So you think you know India? Crowded, polluted and heaving with holy cows? Well, think again!
In February, I had the chance to visit the southern state of Kerala and boy, was I in for a surprise!
Kerala is different from other parts of India! How? Glad you asked:
1.Where are the cows?
I mean, seriously, where are they? A few years ago, I went to the Indian states of Rajasthan and Delhi where roaming cows in the city centre are as common as pedestrians or rickshaws. Everybody gets out of the way to accommodate them and seeing these peaceful, hairy animals chewing on bits of plastic along the road is a very common sight.
Not in Kerala though. Streets are generally a lot cleaner and cows seem to belong in a field.
Why the difference?
As you probably know, India is mainly a Hindu country in which cows are revered as holy creatures.
Kerala however has much more of a mixed population, religious wise. While the majority is Hindu, there are also a significant number of Muslims and Christians. Which brings us to the next point.
2.A unique mix of faiths
There’s a place in India where religion co-exists: Kerala! It is a unique mix of faiths where Hindus, Christians & Muslims live together peacefully. In Trivandrum and Kochi, I witnessed Christian churches next to Hindu temples, next to veiled Muslim women. Now there’s something the world can take an example of!
3.Never knew India could be so green!
Again, Kerala is very different from the desert and dusty landscapes of Rajasthan! From the lush tea plantations around Munnar to the green hills of the Western Ghats… there are plenty of hiking opportunities to immerse yourself in Kerala’s beautiful landscapes! I walked the “Pappathi Shola” or “Butterfly trek”, camped in the Western Ghats and kayaked along the backwaters, all surrounded by gorgeous nature!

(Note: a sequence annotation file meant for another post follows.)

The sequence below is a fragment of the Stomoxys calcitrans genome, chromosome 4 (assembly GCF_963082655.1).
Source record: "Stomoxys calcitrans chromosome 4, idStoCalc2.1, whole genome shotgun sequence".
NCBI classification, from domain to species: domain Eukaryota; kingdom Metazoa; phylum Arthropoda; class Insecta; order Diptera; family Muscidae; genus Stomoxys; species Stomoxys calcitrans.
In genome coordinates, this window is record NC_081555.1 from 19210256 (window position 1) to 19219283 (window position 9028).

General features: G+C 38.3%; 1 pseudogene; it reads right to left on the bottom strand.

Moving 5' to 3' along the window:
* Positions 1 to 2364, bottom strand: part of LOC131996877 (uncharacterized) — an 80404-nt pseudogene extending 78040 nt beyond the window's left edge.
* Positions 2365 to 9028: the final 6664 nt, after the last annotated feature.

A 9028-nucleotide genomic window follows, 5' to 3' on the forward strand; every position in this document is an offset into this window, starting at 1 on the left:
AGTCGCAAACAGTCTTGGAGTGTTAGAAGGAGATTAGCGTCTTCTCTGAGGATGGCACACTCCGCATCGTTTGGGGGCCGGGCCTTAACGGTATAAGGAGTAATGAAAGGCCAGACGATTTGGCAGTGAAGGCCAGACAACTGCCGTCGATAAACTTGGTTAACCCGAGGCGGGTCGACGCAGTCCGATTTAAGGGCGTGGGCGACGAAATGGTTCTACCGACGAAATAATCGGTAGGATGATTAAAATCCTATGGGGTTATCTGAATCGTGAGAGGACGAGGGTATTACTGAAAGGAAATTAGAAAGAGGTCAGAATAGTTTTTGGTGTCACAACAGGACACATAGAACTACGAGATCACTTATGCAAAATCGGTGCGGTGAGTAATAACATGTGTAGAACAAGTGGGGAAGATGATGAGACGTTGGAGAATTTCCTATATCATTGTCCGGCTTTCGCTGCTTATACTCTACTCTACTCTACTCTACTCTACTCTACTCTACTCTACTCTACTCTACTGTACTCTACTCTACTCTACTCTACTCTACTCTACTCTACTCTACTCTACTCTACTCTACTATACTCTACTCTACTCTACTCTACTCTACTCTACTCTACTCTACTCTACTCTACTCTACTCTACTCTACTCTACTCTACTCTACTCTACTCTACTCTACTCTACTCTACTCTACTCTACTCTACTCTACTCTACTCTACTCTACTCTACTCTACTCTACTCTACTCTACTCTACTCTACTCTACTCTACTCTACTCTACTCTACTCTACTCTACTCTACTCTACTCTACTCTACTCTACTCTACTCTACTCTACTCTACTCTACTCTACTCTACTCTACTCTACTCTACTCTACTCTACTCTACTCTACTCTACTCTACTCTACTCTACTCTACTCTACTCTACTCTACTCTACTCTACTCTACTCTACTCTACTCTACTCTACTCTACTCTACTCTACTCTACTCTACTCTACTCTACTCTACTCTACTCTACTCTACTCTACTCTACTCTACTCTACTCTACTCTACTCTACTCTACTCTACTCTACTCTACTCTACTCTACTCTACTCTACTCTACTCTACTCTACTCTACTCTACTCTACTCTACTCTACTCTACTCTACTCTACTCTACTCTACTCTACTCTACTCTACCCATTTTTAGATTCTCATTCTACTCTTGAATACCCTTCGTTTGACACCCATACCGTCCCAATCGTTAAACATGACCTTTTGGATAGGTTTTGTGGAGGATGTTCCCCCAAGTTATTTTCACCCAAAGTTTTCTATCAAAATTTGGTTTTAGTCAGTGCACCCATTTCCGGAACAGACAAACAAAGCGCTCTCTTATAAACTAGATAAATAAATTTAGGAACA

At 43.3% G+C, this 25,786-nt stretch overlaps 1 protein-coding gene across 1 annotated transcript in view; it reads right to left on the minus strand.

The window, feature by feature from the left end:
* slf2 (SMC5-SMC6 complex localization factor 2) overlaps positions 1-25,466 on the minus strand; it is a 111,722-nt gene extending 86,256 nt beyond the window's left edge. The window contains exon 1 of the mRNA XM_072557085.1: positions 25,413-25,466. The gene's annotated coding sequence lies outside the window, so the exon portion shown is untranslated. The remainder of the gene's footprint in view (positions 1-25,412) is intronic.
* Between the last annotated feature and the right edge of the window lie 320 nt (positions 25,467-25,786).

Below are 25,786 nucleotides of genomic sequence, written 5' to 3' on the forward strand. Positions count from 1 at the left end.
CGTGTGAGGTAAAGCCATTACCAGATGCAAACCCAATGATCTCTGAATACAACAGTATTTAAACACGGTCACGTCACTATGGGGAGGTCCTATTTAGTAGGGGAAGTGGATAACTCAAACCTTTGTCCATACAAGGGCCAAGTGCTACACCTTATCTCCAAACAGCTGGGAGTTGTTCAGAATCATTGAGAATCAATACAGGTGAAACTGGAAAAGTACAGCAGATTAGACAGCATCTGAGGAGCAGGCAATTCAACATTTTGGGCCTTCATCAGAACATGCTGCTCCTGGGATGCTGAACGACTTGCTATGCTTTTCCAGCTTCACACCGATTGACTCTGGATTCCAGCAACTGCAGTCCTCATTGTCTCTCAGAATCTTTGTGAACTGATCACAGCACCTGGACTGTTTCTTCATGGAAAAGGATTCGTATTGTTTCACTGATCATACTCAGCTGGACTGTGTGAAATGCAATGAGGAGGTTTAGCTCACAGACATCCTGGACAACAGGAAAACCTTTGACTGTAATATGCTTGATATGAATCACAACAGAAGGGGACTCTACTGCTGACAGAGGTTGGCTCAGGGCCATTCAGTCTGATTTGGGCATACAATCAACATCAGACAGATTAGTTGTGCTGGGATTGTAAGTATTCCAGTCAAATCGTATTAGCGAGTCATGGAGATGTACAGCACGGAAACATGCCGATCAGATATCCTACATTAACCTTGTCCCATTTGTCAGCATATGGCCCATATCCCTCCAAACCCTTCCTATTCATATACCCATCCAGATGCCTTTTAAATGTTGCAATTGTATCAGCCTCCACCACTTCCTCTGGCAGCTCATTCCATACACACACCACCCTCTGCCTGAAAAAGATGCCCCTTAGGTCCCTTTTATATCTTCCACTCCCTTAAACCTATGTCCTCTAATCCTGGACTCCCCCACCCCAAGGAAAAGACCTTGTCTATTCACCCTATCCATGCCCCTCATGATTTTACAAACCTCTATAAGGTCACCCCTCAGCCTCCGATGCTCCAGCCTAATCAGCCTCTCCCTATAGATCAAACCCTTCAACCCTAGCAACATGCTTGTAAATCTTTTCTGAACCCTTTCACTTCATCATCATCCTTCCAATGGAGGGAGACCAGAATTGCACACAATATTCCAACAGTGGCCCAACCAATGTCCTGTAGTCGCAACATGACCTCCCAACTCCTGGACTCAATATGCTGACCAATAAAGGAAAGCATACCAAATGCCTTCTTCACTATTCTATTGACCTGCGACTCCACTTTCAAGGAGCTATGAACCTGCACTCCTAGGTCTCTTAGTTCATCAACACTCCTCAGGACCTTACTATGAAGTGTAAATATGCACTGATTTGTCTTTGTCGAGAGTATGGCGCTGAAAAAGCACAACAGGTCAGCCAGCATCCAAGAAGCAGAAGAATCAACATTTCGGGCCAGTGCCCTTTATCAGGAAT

4. Where are the crowds?
If you’ve been to New Delhi or Mumbai, you know you have to fight your way through the crowds to obtain a spot on the overcrowded streets. Again, not in Kerala! From the peaceful Western Ghats to the green paradise that is Wayanad, you’ll feel very much off-the-beaten trail. Even the main cities like Trivandrum and Kochi are pretty quiet!
5. Eco-tourism in India
Sustainable tourism wouldn’t be the first thing that comes to mind when you think about India, but I must admit, Kerala has definitely jumped on the eco-tourism bandwagon.
There is lots of wildlife to spot without facing the hordes of tourists you might see in the more popular safari destinations. Take the Periyar Tiger Reserve for example: I spent a lovely afternoon navigating the lake and even had the chance to spot an elephant family who stopped for a drink at the lake banks. The next morning I took an early morning walk in the forest that is home to abundant bird life, wild boars and sambar deers.
In Wayanad, I had the chance to visit an NGO that promotes sustainable employment for rural communities, using the local resources like bamboo. And in Kumarakom, along the famous backwaters, you can experience what local village life is like: weaving, net fishing, coir making, …
Have you been to Kerala? What image do you have of India?
I was a guest of Kerala Tourism as part of the Kerala Blog Express. All opinions are my own.